Nightmare Along the River Nile

SEN Books LLC
Free sample

As recently reported on various news media, sub-Saharan immigrants are being sold at auction in Libya. Such is the fate that befalls Edgar when on his way home from school, his bus is ambushed by rebels of the Lord's Resistance Army (LRA) in northern Uganda. He and other students are abducted and taken to the LRA headquarters in Sudan where evil awaits. He finds himself caught up in a nightmare he never imagined and his life is forever changed. 


Edgar's friends learn of his fate and embark on a challenging and unpredictable rescue mission full of twists and turns. Can they find the strength to continue the difficult search? Can Edgar's faith sustain him long enough to escape the hell he is in? Find out in this compelling narrative about a young man and his loyal friends. 


Written in simple English in an African voice, this award-winning story which was inspired by actual events, will tug at your heart strings.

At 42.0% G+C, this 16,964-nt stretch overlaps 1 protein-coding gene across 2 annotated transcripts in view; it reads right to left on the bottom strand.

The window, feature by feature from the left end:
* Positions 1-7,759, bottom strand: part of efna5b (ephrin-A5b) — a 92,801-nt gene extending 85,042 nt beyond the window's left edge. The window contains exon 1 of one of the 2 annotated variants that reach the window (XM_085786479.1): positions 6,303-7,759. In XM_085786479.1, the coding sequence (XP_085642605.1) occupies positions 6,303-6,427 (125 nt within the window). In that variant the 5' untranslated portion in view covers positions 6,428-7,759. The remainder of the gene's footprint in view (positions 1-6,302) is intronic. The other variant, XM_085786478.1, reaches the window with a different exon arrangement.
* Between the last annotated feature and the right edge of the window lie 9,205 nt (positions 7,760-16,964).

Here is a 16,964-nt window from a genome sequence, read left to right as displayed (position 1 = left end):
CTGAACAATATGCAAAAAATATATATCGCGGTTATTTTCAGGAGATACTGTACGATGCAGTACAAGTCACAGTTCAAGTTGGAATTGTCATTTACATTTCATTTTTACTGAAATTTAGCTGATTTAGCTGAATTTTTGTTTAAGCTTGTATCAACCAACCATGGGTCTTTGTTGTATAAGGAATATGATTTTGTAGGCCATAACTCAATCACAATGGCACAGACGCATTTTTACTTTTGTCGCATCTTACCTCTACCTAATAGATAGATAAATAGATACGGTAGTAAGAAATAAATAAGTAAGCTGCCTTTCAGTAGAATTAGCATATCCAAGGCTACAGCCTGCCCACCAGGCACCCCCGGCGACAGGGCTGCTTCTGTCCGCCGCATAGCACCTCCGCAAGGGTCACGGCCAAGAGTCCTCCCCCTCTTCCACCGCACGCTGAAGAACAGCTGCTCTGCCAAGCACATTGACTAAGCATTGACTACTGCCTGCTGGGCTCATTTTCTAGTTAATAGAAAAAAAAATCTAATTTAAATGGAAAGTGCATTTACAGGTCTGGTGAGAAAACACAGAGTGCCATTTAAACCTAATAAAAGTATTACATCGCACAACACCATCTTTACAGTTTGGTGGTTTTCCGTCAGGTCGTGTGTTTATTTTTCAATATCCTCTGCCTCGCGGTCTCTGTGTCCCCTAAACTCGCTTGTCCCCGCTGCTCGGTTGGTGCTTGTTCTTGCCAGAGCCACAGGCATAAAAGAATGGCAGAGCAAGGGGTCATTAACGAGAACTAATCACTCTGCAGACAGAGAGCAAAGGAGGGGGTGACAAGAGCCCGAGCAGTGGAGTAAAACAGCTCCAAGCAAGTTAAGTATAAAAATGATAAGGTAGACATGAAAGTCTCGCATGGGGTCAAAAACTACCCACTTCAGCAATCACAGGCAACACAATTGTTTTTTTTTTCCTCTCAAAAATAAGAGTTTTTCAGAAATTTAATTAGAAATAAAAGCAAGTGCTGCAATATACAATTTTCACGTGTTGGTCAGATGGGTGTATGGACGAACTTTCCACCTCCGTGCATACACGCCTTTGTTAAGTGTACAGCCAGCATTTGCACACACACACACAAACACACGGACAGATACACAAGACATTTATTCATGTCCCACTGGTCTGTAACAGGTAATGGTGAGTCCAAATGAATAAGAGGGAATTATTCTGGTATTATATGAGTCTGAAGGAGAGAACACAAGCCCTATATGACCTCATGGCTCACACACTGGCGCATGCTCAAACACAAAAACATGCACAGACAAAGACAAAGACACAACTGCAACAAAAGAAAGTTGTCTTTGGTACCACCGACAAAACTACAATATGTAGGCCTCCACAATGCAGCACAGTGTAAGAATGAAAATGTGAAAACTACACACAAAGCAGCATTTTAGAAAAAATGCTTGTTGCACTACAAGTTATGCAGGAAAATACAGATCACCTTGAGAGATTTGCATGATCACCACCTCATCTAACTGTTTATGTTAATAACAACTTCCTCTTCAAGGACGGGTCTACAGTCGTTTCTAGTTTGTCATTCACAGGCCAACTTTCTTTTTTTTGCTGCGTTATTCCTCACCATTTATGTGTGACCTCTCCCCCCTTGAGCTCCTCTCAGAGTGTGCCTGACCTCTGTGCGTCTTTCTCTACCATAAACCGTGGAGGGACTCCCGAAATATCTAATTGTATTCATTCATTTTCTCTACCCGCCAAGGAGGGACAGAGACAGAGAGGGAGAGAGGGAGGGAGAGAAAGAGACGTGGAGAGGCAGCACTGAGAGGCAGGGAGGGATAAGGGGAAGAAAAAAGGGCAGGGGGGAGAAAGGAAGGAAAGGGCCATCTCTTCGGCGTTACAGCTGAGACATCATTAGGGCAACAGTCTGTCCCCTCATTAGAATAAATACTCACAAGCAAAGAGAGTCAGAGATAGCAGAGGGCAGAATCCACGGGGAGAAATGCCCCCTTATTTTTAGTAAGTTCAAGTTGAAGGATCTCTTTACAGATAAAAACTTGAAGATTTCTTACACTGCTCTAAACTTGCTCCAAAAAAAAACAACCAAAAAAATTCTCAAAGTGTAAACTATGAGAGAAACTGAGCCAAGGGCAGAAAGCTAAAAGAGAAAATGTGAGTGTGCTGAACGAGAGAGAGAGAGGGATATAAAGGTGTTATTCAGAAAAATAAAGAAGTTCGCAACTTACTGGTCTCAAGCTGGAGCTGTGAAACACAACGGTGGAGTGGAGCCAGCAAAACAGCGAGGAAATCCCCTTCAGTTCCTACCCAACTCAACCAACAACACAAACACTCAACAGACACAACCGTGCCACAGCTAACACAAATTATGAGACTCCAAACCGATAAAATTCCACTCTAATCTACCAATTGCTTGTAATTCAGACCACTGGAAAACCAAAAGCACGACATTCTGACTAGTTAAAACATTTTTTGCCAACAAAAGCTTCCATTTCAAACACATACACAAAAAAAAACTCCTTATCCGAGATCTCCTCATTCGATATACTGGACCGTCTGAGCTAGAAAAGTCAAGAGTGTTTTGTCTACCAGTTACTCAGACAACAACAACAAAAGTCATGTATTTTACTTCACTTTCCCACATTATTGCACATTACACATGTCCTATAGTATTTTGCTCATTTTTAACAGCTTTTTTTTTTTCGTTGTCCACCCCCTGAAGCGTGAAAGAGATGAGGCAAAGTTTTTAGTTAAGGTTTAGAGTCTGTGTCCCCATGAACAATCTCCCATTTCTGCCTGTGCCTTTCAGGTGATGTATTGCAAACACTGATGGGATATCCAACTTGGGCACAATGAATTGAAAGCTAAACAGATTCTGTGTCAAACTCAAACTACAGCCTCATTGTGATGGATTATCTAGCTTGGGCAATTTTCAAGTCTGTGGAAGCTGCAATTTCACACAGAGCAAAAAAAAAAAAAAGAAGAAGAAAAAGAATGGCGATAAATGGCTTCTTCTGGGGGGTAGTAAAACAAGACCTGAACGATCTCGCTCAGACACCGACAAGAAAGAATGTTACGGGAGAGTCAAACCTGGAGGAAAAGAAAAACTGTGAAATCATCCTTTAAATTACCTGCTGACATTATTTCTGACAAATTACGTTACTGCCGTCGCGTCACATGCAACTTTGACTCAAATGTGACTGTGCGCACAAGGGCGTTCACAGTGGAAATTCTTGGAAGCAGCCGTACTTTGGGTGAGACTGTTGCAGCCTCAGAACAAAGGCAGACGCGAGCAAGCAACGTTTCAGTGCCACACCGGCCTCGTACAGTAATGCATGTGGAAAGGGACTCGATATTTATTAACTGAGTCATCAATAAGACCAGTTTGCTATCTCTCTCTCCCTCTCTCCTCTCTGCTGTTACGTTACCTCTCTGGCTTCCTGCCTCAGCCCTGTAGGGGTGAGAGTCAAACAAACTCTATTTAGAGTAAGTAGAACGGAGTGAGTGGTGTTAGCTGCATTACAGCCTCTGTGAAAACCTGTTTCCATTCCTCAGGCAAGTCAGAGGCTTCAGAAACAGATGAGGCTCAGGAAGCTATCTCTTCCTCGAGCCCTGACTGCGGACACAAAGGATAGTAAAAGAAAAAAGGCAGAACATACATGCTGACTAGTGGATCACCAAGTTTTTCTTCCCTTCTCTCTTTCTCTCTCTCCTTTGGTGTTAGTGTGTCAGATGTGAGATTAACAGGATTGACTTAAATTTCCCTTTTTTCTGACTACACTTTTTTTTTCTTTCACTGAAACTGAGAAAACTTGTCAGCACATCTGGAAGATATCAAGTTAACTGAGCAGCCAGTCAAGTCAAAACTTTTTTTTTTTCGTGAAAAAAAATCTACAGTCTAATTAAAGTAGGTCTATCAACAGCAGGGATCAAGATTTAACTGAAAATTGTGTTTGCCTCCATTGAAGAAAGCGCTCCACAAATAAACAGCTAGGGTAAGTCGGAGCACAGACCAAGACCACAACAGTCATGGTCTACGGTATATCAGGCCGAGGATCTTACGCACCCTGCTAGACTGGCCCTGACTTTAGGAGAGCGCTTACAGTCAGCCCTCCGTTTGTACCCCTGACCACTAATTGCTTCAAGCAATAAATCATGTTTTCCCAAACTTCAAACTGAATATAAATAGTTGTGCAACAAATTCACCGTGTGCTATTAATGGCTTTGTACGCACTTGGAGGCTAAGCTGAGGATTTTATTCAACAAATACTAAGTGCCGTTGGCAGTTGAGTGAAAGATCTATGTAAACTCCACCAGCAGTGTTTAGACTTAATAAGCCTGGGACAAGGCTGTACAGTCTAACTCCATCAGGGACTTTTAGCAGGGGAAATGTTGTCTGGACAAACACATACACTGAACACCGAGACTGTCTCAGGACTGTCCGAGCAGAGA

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About the author

Nelson is an award-winning author whose first is novel was "Nightmare Along the River Nile." The story is set in Uganda and Sudan and it is about a student who was abducted by the Lords's Resistance Army (LRA) and sold into slavery. The story was inspired by actual events that happened to many young people in Northern Uganda in the 1990s. Nelson's second novel "The Helpers" is an international tale of espionage and corruption, which is set in the Democratic Republic of Congo (DRC), Europe and United States. Although the story is fictitious, much of its background was inspired by historical events that happened during colonial times.

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Additional Information

Publisher
SEN Books LLC
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Published on
Apr 20, 2014
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Pages
326
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Features
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Language
English
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Genres
Fiction / Historical
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Content Protection
This content is DRM protected.